This is a great opportunity. Globally, the corporate services market is estimated at somewhere between $60 billion and $65 billion, with less than 25 percent of that outsourced to service firms like Colliers. The balance is really fragmented or in-sourced.
NREI: People don’t always like change. How big of a challenge was that to implement and get people on board?
Craig Robinson: We are in the process of rolling it out. But it was easy to get people excited about it, because it is the gorilla in the room. Everyone knows there is tension between these two areas of the business. People were so excited for me to take that tension out of the room. And it was not an edict that came out in an email. It was me sitting with brokers having this conversation.
There also are some structural things that we have done. One, we have created a brokerage board of advisors that fits on top of this occupier initiative. So we have put the broker in a very important leadership capacity and given them a voice in this conversation. Two, we have realigned our P&L and economics and incentives to really support the behavior that we want to drive at all levels of the organization, making it easy to collaborate. Thirdly, we are implementing technology to support this.
NREI: What markets are you targeting for growth?
Craig Robinson: In terms of specific service lines and markets, New York is our number one geographic market focus now and in the foreseeable future. We have a strong and fast-growing office. We have recruited 26 new producers since the beginning of the year. Our leader in New York and the tri-state is Joe Harbert, who has been phenomenal in terms of putting in place a culture in New York that is collegial, open and a place that top talent wants to go.
A second area of focus is capital markets. We have a very strong capital markets business, the tip of the spear for investor services. We are particularly solid in Boston, L.A., Dallas and other tier one markets. But we see an opportunity to take it to the next level by expanding our capabilities with debt, equity and sales in markets like New York. Over 40 percent of our brokerage revenues this year will come from the capital markets and sales. We see even greater opportunities to connect our capital markets business in the U.S. with markets around the globe and have brought on Brian Ward, who is our head of capital markets for the Americas.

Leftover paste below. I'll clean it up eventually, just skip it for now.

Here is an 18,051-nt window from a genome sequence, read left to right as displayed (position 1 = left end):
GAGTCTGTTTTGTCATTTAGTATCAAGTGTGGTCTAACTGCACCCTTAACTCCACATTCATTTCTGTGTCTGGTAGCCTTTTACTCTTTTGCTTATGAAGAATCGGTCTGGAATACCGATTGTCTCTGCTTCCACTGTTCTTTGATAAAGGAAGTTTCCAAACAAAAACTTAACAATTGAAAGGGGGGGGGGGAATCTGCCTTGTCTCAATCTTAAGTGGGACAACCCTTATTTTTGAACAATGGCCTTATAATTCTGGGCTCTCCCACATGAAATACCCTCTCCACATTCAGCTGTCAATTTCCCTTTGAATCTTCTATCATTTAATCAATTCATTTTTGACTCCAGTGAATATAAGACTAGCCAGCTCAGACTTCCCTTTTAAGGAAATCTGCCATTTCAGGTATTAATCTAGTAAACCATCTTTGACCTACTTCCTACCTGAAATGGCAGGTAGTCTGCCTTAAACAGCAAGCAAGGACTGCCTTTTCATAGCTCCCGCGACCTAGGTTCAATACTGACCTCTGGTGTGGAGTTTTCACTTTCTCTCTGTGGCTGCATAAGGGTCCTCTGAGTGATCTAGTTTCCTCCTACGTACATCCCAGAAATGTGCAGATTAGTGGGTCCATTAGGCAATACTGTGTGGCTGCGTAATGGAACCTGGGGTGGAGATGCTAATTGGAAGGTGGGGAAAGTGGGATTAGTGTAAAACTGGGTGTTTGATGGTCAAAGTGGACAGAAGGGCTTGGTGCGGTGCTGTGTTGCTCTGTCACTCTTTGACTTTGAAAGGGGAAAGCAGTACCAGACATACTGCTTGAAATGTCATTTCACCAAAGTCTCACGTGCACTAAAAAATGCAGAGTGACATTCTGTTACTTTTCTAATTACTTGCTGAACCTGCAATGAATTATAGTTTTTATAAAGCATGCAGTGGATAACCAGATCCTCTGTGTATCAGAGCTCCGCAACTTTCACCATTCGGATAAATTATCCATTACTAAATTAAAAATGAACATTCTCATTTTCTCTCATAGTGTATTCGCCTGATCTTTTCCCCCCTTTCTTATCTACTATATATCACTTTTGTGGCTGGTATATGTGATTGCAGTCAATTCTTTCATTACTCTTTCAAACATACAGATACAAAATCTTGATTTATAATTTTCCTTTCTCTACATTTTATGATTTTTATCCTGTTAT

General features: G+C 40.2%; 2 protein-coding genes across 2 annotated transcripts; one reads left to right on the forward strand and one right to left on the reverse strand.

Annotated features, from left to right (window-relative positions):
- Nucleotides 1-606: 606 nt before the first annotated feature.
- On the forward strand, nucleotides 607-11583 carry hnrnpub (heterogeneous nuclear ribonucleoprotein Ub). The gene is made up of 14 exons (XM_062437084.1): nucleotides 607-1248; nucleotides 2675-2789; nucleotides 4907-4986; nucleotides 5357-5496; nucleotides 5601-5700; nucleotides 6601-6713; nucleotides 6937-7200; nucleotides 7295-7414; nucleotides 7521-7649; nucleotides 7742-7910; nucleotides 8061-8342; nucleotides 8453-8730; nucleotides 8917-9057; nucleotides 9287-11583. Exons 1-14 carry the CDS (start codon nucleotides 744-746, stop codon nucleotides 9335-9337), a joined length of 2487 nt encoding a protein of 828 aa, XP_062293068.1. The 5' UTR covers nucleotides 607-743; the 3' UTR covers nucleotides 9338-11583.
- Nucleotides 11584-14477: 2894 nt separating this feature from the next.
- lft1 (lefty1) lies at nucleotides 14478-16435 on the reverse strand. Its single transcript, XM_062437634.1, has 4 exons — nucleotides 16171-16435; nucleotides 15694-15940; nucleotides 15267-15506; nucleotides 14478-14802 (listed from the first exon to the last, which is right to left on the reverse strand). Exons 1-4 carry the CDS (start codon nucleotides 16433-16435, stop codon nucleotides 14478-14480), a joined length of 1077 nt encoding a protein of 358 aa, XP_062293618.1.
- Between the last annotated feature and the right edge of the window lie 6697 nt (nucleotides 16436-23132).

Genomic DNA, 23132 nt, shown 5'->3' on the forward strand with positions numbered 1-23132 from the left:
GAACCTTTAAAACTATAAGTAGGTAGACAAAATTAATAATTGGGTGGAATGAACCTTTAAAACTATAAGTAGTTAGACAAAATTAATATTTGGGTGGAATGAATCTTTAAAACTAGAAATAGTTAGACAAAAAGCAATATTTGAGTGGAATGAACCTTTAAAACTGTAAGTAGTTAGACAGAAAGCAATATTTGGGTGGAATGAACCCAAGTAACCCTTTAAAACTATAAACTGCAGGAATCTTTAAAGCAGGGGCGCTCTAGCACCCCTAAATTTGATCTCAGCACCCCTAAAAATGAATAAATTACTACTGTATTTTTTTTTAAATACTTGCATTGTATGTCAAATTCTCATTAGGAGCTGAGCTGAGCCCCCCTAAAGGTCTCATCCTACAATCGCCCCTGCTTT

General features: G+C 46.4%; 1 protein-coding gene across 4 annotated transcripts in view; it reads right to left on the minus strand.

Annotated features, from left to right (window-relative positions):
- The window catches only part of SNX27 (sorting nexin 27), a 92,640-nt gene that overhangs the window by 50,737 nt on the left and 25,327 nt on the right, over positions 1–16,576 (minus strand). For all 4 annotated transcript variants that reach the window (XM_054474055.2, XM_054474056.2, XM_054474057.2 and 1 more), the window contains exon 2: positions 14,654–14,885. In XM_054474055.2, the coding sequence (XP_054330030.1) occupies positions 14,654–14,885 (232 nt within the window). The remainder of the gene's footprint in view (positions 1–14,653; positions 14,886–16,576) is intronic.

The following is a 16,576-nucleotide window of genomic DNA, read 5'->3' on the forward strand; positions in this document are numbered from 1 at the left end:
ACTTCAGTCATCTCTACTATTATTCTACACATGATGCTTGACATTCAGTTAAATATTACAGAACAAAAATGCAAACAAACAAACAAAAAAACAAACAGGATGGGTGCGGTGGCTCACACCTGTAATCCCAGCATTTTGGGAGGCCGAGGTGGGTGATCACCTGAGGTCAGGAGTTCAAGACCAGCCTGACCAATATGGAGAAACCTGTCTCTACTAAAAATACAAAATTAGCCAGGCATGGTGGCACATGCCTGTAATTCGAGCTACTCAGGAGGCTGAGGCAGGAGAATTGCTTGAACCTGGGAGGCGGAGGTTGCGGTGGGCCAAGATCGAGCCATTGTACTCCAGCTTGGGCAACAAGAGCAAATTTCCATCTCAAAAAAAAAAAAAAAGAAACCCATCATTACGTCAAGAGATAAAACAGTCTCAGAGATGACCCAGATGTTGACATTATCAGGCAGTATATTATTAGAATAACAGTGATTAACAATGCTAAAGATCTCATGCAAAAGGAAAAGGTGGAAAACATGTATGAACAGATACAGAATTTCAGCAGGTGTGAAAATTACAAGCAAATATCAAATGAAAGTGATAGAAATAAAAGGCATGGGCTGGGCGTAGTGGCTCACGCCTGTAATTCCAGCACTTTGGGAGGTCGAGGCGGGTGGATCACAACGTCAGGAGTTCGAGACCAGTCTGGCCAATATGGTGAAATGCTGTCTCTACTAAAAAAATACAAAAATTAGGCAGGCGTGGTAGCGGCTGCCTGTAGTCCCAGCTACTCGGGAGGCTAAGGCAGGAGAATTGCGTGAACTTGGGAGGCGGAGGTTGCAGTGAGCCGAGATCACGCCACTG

NREI: You mentioned New York. Are there other geographic markets where you are looking to expand your presence?
Craig Robinson: Absolutely. We want to be deeply involved in those gateway markets—New York, D.C., Chicago, Dallas, Houston, the Bay Area, L.A. Each of them has a different driver and rationale. The drive to be energy efficient is creating a lot of opportunities in Texas. The biggest way for us to align ourselves with that economic opportunity is to have strong offices in Texas. The robustness in the industrial space has created opportunities for us in areas such as L.A. Multifamily and retail are areas that are very hot for us in the Bay Area. We are seeing a lot of activity, and we want to raise a bigger sail on our sailboat to capture some of those winds. So we are recruiting or investing in those markets.
NREI: You have had a busy several months. What are your immediate plans going forward?
Craig Robinson: The initiatives that I shared with you already are my priority focus over the next year. The first third is really all of this transition. Let’s get them working, up and running and in the bloodstream of the organization. The next phase that I get excited about taking on is the transformation. I anticipate that Colliers will have an exciting opportunity to play in the transformation of this industry.
There is a lot of consolidation in this industry, and that consolidation drives a convergence towards the norm. There will be huge pressures to be more like everyone else. CB, JLL and the rest of the firms out there are constantly benchmarking themselves against each other. That results in a fairly incremental mindset. I think that is a race to the bottom. It doesn’t inspire really transformational thinking. It doesn’t inspire innovation.
If you really want to do something exciting, the idea is to shift some of your R&D capital—both talent capital and economic capital—to focus on what are some of the break-away, disruptive opportunities to really transform the way we think about our industry.